The suicide attackers pose with rebel leader Prabhakaran before the attack
Sri Lanka's military says 12 soldiers and a policemen have been killed during a Tamil Tiger attack on a base in the northern area of Vavuniya.
The Tigers say 10 of their suicide fighters were killed in the raid.
The government says a Tiger plane was shot down, a claim which the rebel group has denied.
Meanwhile, the UN says its staff will begin leaving rebel-held territory this week, after a government order banning foreign aid workers from the area.
The Ministry of Defence says the pre-dawn land and air attack by the Tigers on an army and air force complex was "completely foiled".
It said that 10 Tamil Tigers had been killed, as well as 12 soldiers and one policeman.
Sources in the Sri Lanka air force also said they had shot down a Tamil Tiger plane in the Mullaittivu region. If confirmed, it would be the first rebel plane downed by the military. The media are denied access to the area.
The Indian High Commission in the Sri Lankan capital, Colombo, told the BBC Tamil service that two Indian radar technicians working at the air base had been injured in the attack. Its spokesman Thinkar Asthana said the technicians were doing routine maintenance and servicing work in the complex.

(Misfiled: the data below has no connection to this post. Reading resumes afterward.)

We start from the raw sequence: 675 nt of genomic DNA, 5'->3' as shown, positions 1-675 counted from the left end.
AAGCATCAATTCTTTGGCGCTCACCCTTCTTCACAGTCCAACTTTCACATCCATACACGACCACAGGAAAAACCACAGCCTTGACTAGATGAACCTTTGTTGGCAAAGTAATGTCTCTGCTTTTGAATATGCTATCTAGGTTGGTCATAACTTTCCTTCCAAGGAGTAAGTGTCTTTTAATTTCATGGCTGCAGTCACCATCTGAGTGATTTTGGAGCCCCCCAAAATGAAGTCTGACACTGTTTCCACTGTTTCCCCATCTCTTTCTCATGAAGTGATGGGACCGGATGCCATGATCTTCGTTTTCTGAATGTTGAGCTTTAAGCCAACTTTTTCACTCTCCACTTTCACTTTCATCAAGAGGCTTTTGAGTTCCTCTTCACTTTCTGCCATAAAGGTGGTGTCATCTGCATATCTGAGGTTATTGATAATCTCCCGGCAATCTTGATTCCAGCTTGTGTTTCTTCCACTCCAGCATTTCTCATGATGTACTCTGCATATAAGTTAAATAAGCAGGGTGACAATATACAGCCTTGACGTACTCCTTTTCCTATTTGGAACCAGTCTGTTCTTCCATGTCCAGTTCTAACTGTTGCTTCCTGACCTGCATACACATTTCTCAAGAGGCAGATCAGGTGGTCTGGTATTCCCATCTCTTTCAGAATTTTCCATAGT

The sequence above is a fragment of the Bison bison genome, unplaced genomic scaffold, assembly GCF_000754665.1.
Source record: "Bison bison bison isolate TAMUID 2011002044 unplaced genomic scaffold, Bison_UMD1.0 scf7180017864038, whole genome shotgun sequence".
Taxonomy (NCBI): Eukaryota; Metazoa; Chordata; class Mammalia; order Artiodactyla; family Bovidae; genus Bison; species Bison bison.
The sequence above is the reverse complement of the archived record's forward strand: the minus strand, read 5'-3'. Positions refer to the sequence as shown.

That has been denied by the Sri Lankan army.
In their account of the fighting, the Tigers said that 10 of their suicide attackers died and that they had destroyed a Sri Lankan air force radar station. They said at least 20 soldiers had been killed and they denied that any of their planes had been shot down.
Weapon stores, a communication tower, a communication facility and anti-aircraft guns were destroyed in this attack, the Tigers' military spokesman, Rasiah Marshall, said.
The Tigers released a photograph of the suicide attackers, taken with Tamil Tiger leader Prabhakaran, before the attack and said the suicide squad had been assisted by other fighters on land and in the airplanes.
The Tigers' rudimentary air force began operations last year with a surprise attack on an air base on the outskirts of the capital, Colombo.
The BBC's Roland Buerk in Colombo says the Tamil Tigers have a number of small Czech-built, two-seater, propeller-driven Zlin-143 aircraft, which are operated from jungle airstrips.
They are thought to have been smuggled into the island in pieces, then reassembled and modified to carry bombs, our correspondent says.
Tuesday's clash comes as government forces continue a major offensive against the rebels in northern areas of the island.
On Monday, the government ordered all aid workers out of the battle zone, saying it could not guarantee their safety.
The Tamil Tigers have been fighting for a separate state for the Tamil minority in the north and east of Sri Lanka for 25 years. More than 70,000 people have died.